Artificial intelligence (AI) programs are already making decisions in different judicial processes. In these cases, legal professionals check and then confirm the guidelines suggested by the software.
AI also already performs actions such as reading, interpreting, selecting, and drafting legal documents, changing the profile of activities in courts and law firms.
According to the most recent version of the "Justice in Numbers" survey, carried out by the CNJ (National Council of Justice), 108.3 million cases started in a digital version from 2008 to 2018 in the country.
All of this amount is a substantial amount of material for AI systems and robots to collect data, identify patterns, and classify the information that matters for each type of legal professional.
In the country's courts, technological initiatives have two main focuses: bringing together processes that have the same legal issues to decide them together and automating tasks to speed up the processing of cases.
In the STJ (Superior Court of Justice), the AI system received the name of Socrates and was "trained" using data from 300,000 court decisions, according to the court's adviser.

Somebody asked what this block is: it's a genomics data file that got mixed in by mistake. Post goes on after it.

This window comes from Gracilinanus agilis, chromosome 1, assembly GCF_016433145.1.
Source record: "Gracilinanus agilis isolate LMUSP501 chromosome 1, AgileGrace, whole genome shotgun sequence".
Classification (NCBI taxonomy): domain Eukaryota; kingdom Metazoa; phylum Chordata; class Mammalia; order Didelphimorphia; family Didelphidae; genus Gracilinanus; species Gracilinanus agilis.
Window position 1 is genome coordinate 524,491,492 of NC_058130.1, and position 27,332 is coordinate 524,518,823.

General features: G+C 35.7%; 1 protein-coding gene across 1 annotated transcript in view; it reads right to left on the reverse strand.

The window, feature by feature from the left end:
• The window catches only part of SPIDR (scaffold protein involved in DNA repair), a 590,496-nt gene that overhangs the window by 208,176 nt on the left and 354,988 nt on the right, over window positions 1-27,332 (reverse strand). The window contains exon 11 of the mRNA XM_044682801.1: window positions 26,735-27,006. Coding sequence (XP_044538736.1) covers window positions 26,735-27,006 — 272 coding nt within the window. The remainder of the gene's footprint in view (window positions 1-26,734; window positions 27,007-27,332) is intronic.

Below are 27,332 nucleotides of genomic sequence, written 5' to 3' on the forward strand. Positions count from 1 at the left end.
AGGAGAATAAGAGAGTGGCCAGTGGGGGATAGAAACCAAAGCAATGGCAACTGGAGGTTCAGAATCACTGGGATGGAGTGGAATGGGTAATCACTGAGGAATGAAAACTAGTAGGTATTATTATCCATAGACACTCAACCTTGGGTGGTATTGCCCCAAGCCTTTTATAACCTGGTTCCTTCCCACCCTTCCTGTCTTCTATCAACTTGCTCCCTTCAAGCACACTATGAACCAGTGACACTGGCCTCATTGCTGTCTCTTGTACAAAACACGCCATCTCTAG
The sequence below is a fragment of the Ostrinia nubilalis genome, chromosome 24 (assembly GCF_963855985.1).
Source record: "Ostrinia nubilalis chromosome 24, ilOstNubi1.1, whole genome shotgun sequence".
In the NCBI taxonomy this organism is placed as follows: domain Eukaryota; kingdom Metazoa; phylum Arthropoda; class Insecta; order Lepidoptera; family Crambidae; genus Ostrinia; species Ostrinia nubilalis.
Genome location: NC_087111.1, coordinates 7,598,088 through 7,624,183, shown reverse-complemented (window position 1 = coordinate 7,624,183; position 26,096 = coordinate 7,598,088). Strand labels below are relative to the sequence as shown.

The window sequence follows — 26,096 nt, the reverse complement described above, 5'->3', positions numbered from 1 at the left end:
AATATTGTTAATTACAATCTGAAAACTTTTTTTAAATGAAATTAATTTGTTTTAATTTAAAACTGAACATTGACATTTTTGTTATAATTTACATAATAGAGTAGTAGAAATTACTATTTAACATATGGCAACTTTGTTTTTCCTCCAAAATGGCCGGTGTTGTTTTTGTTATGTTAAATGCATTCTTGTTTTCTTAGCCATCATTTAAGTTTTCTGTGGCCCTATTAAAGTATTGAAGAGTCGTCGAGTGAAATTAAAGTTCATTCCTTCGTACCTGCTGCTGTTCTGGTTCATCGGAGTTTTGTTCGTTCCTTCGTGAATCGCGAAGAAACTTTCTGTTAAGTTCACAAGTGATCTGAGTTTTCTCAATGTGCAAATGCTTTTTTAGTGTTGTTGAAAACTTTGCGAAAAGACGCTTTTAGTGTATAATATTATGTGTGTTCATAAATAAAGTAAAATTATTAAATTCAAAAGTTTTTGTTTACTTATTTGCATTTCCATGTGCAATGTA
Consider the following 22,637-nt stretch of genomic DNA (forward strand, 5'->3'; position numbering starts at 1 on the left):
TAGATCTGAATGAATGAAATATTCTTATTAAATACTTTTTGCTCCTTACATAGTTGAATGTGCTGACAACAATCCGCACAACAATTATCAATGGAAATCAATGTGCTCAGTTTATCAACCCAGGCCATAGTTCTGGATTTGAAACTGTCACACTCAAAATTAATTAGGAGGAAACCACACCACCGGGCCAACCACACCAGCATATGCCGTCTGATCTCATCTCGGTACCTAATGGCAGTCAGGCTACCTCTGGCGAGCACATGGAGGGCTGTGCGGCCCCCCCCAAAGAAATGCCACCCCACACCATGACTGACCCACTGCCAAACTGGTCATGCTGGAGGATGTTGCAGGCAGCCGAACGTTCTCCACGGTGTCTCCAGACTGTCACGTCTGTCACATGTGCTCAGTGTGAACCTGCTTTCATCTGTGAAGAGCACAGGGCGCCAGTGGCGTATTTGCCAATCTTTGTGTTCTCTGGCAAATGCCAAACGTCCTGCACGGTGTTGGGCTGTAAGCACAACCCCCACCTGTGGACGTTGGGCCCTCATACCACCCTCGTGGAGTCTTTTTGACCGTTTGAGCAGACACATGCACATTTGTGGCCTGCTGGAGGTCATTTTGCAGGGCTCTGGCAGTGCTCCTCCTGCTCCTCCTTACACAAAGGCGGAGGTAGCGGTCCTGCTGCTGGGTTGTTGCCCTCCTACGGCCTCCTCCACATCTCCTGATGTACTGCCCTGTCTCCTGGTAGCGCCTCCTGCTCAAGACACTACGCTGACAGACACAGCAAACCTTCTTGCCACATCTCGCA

Now the AI "reads" the new processes and groups together those with similar subjects, so that they can be judged in blocks. The software is also used in screening to bar the entry of some types of causes that are unrelated to the court's duties.
This digital barrier is important because the Brazilian Justice has created a category called repetitive demand, which applies to the entire process that has as its theme a legal issue common to thousands of other cases.
These are legal issues that involve millions of people, such as readjustments in health plans or indexes for the correction of public rates.
In this type of situation, the identification of an appeal as a repetitive demand causes it to be returned to the court of origin in the states. When the superior court decides on the matter, each state court will apply the judicial decision to each case.
As the use of AI in the legal area advances, there is also a debate on ethical issues. "We cannot take the human sensibility out of the trial at any time. There are causes that can never be passed through machines, such as family causes. For a child custody problem, there is no formula. For this type of case, there are a series of circumstances that only the human being will be able to define", said the retired judge of the São Paulo Court of Justice and director of the Faap law course, José Roberto Neves Amorim.
Translated by Kiratiana Freelon